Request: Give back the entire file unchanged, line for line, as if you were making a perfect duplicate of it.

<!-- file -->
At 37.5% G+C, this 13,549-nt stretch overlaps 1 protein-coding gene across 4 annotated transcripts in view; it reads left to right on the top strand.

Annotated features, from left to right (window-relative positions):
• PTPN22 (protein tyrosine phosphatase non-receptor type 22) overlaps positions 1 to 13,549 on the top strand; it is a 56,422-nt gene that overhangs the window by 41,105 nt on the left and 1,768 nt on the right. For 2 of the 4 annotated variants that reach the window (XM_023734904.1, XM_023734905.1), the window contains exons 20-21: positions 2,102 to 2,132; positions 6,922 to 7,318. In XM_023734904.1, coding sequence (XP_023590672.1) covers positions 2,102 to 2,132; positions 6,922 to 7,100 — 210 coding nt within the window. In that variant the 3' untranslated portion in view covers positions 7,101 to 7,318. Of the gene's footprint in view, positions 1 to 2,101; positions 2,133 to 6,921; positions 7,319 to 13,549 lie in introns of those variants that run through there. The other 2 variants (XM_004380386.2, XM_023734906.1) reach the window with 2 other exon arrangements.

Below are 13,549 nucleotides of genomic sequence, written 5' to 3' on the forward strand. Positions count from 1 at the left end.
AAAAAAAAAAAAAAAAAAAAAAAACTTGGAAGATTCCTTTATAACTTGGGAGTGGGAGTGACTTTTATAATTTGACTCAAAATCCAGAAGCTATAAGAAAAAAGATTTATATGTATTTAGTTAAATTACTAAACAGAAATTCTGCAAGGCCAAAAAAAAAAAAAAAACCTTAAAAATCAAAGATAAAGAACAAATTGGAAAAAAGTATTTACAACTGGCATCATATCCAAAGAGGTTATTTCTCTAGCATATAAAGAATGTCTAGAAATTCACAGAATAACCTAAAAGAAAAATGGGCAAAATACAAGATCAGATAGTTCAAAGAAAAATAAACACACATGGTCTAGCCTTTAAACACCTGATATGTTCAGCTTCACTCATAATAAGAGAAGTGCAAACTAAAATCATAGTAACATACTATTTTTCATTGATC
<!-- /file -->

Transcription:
At 37.5% G+C, this 13,549-nt stretch overlaps 1 protein-coding gene across 4 annotated transcripts in view; it reads left to right on the top strand.

Annotated features, from left to right (window-relative positions):
• PTPN22 (protein tyrosine phosphatase non-receptor type 22) overlaps positions 1 to 13,549 on the top strand; it is a 56,422-nt gene that overhangs the window by 41,105 nt on the left and 1,768 nt on the right. For 2 of the 4 annotated variants that reach the window (XM_023734904.1, XM_023734905.1), the window contains exons 20-21: positions 2,102 to 2,132; positions 6,922 to 7,318. In XM_023734904.1, coding sequence (XP_023590672.1) covers positions 2,102 to 2,132; positions 6,922 to 7,100 — 210 coding nt within the window. In that variant the 3' untranslated portion in view covers positions 7,101 to 7,318. Of the gene's footprint in view, positions 1 to 2,101; positions 2,133 to 6,921; positions 7,319 to 13,549 lie in introns of those variants that run through there. The other 2 variants (XM_004380386.2, XM_023734906.1) reach the window with 2 other exon arrangements.

Below are 13,549 nucleotides of genomic sequence, written 5' to 3' on the forward strand. Positions count from 1 at the left end.
AAAAAAAAAAAAAAAAAAAAAAAACTTGGAAGATTCCTTTATAACTTGGGAGTGGGAGTGACTTTTATAATTTGACTCAAAATCCAGAAGCTATAAGAAAAAAGATTTATATGTATTTAGTTAAATTACTAAACAGAAATTCTGCAAGGCCAAAAAAAAAAAAAAAACCTTAAAAATCAAAGATAAAGAACAAATTGGAAAAAAGTATTTACAACTGGCATCATATCCAAAGAGGTTATTTCTCTAGCATATAAAGAATGTCTAGAAATTCACAGAATAACCTAAAAGAAAAATGGGCAAAATACAAGATCAGATAGTTCAAAGAAAAATAAACACACATGGTCTAGCCTTTAAACACCTGATATGTTCAGCTTCACTCATAATAAGAGAAGTGCAAACTAAAATCATAGTAACATACTATTTTTCATTGATC